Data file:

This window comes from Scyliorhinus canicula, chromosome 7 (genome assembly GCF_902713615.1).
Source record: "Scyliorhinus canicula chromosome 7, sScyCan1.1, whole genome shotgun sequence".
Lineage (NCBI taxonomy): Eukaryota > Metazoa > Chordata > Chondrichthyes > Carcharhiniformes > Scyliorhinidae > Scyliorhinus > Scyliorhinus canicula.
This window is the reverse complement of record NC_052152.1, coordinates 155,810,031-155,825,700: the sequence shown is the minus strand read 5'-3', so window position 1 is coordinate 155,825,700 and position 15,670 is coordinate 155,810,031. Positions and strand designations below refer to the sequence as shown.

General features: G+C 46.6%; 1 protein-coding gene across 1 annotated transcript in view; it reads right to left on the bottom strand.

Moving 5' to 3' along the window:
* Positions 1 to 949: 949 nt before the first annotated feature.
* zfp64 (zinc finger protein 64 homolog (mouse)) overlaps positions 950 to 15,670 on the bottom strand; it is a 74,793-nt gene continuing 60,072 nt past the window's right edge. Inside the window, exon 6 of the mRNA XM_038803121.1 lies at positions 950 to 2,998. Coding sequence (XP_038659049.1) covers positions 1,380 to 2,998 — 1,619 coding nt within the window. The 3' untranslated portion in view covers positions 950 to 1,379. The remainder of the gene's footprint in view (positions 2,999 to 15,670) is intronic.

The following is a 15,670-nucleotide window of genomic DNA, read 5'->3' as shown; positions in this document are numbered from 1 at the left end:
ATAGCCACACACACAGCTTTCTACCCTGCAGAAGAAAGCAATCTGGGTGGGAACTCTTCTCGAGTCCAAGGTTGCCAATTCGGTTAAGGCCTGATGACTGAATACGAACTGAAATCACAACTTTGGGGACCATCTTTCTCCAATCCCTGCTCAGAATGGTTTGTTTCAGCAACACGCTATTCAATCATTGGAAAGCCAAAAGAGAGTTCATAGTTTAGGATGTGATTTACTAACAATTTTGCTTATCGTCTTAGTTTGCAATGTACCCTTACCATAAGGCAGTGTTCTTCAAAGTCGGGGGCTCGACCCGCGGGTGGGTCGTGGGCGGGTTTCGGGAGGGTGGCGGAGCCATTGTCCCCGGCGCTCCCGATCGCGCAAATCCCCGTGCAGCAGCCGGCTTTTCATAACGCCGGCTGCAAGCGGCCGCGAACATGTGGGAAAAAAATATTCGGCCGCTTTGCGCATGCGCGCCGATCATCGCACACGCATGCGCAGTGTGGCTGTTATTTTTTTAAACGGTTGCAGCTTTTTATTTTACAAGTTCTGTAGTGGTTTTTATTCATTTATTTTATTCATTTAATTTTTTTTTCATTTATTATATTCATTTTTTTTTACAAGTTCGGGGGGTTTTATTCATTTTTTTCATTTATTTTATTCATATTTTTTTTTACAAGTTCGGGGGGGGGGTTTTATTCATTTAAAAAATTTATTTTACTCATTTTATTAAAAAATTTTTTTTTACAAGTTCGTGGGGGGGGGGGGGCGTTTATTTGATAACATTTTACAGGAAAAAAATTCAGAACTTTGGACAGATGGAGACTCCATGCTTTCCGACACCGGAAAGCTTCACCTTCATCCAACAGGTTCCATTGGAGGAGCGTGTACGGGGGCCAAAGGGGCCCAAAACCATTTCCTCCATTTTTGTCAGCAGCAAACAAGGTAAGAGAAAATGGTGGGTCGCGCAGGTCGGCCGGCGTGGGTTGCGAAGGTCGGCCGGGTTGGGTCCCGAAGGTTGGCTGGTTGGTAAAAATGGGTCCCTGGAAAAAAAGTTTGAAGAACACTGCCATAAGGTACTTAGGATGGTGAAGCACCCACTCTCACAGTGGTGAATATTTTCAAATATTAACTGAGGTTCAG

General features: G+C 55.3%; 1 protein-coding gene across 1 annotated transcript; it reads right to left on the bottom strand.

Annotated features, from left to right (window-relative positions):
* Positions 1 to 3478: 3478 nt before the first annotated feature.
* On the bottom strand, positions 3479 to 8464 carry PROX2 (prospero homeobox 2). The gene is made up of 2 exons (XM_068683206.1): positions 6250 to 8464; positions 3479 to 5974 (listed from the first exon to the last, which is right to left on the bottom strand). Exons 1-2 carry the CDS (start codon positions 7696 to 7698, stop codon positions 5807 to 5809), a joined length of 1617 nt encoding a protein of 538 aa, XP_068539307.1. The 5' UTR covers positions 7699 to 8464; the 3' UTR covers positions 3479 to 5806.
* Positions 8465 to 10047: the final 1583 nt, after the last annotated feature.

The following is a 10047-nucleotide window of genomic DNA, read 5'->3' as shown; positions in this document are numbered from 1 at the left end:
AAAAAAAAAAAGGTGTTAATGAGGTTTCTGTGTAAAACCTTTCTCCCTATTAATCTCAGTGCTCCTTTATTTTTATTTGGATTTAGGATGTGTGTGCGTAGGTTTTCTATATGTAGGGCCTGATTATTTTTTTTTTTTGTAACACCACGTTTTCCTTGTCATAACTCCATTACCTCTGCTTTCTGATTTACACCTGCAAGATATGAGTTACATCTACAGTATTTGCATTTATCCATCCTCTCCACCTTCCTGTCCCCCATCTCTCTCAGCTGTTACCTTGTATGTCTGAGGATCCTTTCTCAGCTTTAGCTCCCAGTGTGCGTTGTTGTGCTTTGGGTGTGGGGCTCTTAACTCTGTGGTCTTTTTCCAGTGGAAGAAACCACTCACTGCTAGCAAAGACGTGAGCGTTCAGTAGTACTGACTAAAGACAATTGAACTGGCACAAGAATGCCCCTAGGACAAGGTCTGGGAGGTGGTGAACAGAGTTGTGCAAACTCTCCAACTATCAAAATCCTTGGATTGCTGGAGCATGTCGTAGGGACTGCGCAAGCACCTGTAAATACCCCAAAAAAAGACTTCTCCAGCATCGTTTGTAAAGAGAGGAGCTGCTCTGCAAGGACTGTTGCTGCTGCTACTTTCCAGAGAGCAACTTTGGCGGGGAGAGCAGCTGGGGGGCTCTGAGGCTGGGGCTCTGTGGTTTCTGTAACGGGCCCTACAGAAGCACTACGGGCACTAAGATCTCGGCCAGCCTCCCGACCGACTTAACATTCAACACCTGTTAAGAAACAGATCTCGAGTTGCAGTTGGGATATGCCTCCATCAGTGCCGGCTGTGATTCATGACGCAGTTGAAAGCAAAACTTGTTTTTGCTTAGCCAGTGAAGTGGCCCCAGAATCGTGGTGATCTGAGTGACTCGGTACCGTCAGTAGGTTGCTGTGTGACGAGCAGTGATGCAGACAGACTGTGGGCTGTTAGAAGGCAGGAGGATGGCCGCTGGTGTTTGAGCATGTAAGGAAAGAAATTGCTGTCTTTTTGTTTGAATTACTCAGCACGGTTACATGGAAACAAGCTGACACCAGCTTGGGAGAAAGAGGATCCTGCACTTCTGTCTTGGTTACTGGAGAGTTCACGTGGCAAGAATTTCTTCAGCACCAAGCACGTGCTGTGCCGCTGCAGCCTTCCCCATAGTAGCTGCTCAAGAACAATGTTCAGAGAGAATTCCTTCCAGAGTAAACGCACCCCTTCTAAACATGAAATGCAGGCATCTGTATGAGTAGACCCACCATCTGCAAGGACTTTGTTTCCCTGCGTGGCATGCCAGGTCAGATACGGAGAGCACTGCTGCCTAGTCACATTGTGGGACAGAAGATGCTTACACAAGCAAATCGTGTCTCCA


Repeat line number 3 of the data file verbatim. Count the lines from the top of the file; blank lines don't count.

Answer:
Lineage (NCBI taxonomy): Eukaryota > Metazoa > Chordata > Chondrichthyes > Carcharhiniformes > Scyliorhinidae > Scyliorhinus > Scyliorhinus canicula.